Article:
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Pottery is a traditional art that can be dated back to at most 20,000 years ago. At first, pottery was used for practical purposes, such as drinking, eating, and some other use. Though now the same service applies, pottery is more and more popular on its aesthetic value. And with the advent of the pottery wheel around 1,000 years ago, it is much easier to produce pottery craft, and the production yield is also up and up. Nowadays, you can easily DIY your pottery craft with a pottery wheel machine. If you want to choose the right and suitable one, you should equip yourself with comprehensive knowledge.

And if you are a beginner in this field. The following information might be helpful for you:


BEST POTTERY WHEEL COLLECTION FOR YOU

How many types does pottery wheel?
The most basic two categories are electric type and kick-wheel type.

The electric pottery wheel is labor-saving and more and more popular. It is friendly to use, better for heavy clay on the wheel bat. And electric mode can provide adjustable and rotational speeds. But the disadvantages include louder noise, not-water resistance, and heavy reliance on electricity.

Kick-wheel type is relatively conventional. However, it provides you the most necessary experience, and if you are a DIY fancier, you may enjoy stepping on the pedal to drive the wheel to rotate. But the demerits are apparent; you may feel arduous after a long time using, and the rotation speed is not as quick as the electric type.

What makes the best pottery wheel?
1. Motor.

The motor always comes first in terms of buying electric equipment. The pottery wheel motor directly determines the revolutions rate per minute, which affects the amount of torque the engine can deliver. The more torque the motor can supply, the more weight can the wheel head provide. Apart from that, the motor generates noise, which conforms to the motor rate.

2. Wheel head.

The wheel head is the component where you put the clay on. The size of the wheel head should align with your daily need. In other words, when choosing a pottery wheel, pay attention to the diameter of the wheel head.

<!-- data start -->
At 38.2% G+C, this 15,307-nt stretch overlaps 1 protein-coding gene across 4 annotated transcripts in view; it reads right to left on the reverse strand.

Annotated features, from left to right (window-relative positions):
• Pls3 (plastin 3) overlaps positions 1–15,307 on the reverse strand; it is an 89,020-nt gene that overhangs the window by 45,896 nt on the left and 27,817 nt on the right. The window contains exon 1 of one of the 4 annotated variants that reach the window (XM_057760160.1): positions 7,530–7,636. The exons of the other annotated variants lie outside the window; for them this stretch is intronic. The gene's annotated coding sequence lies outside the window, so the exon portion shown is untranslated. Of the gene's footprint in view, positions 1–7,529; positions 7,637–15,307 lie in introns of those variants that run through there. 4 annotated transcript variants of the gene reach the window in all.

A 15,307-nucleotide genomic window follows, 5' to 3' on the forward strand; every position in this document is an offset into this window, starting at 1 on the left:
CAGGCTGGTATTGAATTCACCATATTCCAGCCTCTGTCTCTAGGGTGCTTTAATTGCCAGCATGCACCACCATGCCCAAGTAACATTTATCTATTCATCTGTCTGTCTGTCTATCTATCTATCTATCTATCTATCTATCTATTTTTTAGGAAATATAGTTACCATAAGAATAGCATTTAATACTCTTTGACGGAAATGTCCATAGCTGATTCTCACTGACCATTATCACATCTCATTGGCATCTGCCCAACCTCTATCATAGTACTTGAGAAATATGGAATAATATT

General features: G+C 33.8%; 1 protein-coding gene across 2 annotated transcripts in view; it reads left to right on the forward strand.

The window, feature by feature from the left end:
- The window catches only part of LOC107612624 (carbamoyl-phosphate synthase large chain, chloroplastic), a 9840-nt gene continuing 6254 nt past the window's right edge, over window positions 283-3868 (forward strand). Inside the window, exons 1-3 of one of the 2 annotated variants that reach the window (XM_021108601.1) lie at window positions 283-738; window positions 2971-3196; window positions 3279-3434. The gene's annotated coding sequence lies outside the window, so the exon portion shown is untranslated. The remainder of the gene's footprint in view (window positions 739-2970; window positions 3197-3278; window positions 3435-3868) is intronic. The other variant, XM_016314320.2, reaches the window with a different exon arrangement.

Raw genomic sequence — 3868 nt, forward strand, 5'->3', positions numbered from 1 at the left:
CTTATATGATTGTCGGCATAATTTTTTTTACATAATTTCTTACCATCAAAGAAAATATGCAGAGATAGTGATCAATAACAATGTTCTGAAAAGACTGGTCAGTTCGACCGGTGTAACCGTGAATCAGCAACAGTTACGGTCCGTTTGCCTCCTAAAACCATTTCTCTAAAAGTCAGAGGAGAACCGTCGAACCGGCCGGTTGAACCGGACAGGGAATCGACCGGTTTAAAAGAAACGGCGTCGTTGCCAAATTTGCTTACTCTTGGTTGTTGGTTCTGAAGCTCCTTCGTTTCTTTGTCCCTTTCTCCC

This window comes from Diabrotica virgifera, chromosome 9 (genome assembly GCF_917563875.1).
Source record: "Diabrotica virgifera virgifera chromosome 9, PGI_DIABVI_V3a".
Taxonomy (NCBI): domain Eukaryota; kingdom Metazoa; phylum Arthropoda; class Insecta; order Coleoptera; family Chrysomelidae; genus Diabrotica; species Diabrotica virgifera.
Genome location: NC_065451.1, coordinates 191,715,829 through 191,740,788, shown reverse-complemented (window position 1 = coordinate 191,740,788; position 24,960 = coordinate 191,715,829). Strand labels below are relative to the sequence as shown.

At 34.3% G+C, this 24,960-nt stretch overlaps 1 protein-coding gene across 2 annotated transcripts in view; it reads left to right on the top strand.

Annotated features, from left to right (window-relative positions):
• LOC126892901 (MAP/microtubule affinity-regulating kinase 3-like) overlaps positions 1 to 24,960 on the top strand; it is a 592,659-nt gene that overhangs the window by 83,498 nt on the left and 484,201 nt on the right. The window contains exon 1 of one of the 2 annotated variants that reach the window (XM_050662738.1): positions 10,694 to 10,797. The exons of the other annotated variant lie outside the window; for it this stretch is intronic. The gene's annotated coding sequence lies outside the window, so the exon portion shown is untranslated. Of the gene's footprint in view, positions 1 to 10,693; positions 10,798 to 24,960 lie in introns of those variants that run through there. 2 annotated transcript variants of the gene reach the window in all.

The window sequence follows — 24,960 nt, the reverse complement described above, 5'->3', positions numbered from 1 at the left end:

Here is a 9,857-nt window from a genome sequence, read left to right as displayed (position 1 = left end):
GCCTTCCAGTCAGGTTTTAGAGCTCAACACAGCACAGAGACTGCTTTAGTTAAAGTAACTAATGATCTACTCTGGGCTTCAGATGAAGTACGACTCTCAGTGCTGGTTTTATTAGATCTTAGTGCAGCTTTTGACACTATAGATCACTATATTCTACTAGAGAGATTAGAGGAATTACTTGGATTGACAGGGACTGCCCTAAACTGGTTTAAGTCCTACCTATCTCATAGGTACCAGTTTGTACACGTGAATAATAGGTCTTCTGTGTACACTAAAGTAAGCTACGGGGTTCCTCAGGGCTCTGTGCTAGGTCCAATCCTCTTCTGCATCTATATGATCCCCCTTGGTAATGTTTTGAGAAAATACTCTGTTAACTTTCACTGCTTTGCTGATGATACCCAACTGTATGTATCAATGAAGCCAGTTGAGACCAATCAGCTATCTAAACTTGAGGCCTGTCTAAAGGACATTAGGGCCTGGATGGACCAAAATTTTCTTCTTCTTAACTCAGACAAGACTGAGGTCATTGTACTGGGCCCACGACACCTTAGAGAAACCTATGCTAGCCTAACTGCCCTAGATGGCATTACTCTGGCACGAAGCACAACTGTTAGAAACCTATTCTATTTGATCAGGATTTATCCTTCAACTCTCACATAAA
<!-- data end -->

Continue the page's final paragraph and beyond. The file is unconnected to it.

3. Reversibility.

When making clay on the wheel head, you need to constantly sculpt the clay on the spinning plate to build the shape or pattern you want. In this condition, you need to change your sitting position or the wheel's spinning direction. There is no doubt the best method is to have a reversible pottery wheel.

What should you consider when buying a pottery wheel?
1. Cost. The price of popular type on the market varies from 100$ to 1000$, based on capabilities and specs the items possess. Undoubtedly, the expensive type can provide you with a better user experience. Besides the item cost itself, you should also consider shipping costs since things like this are heavy, which might cost a lot when shipping.

2. Using time. A pottery wheel is a piece of durable equipment that can be used for an extended period of even more than a decade. Figure out what you want to deal with by adapting this item at present and what skill level you would like to achieve in the next period, then decide what type of machine you are likely to purchase. Remember, always make a decision you won't regret.

3. Portability. This requires you to clarify your daily using condition. Would you buy a machine for home use or for teaching purposes in a craft studio? Do you have to carry the pottery wheel here and there for a particular purpose? Most types in the market are heavy. Be careful before you place an order if you emphasize portability.

4. Workplace. Make sure the workplace is big enough for you to implement the pottery-making activity. This is not just for the pottery machine itself, but you also have to consider the supplement tools.

5. User's skill level. You are unlikely to buy a specially-made bicycle when you do not matter how to ride a bike. The same applies to pottery. The best choice for a low-level user is to buy a mini or simple one to practice. This way is much more cost-effective and high-efficiency.

Additional tools you should consider:
Hand tools: These are used to sculpt the clay. The gadgets are numerous for you, and the materials include metal, plastic, wood.

Bats: This part is placed over the wheel head to hold clay. If you want your clay to be adjusted and built freely, you may need to consider buying a good-material bat.

Kiln: After you finished a clay, you now need a kiln to heat and make the clay solid.

Clay: Clay is the most consumable ingredient when making pottery crafts. Especially when you are a rookie at the beginning, luckily, that wouldn't cost you much.